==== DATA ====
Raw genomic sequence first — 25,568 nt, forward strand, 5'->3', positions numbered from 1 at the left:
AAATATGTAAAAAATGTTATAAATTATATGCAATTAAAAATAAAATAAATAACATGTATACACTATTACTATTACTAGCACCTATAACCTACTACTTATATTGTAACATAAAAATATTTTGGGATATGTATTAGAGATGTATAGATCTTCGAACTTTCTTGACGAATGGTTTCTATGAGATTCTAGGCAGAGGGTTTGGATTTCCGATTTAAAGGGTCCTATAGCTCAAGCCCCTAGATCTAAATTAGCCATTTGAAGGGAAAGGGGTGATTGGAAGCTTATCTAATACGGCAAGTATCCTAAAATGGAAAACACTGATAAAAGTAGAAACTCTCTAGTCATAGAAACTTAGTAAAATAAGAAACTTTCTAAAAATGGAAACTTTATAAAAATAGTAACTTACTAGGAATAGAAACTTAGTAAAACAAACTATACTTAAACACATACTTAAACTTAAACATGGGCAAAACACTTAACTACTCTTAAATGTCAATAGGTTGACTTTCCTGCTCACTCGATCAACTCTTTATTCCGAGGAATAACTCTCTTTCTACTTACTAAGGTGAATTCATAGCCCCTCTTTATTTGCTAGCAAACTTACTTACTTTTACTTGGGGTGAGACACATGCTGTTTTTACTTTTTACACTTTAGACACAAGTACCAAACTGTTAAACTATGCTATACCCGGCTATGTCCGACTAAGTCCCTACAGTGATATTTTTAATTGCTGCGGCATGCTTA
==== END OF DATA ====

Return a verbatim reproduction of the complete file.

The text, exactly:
Raw genomic sequence first — 25,568 nt, forward strand, 5'->3', positions numbered from 1 at the left:
AAATATGTAAAAAATGTTATAAATTATATGCAATTAAAAATAAAATAAATAACATGTATACACTATTACTATTACTAGCACCTATAACCTACTACTTATATTGTAACATAAAAATATTTTGGGATATGTATTAGAGATGTATAGATCTTCGAACTTTCTTGACGAATGGTTTCTATGAGATTCTAGGCAGAGGGTTTGGATTTCCGATTTAAAGGGTCCTATAGCTCAAGCCCCTAGATCTAAATTAGCCATTTGAAGGGAAAGGGGTGATTGGAAGCTTATCTAATACGGCAAGTATCCTAAAATGGAAAACACTGATAAAAGTAGAAACTCTCTAGTCATAGAAACTTAGTAAAATAAGAAACTTTCTAAAAATGGAAACTTTATAAAAATAGTAACTTACTAGGAATAGAAACTTAGTAAAACAAACTATACTTAAACACATACTTAAACTTAAACATGGGCAAAACACTTAACTACTCTTAAATGTCAATAGGTTGACTTTCCTGCTCACTCGATCAACTCTTTATTCCGAGGAATAACTCTCTTTCTACTTACTAAGGTGAATTCATAGCCCCTCTTTATTTGCTAGCAAACTTACTTACTTTTACTTGGGGTGAGACACATGCTGTTTTTACTTTTTACACTTTAGACACAAGTACCAAACTGTTAAACTATGCTATACCCGGCTATGTCCGACTAAGTCCCTACAGTGATATTTTTAATTGCTGCGGCATGCTTA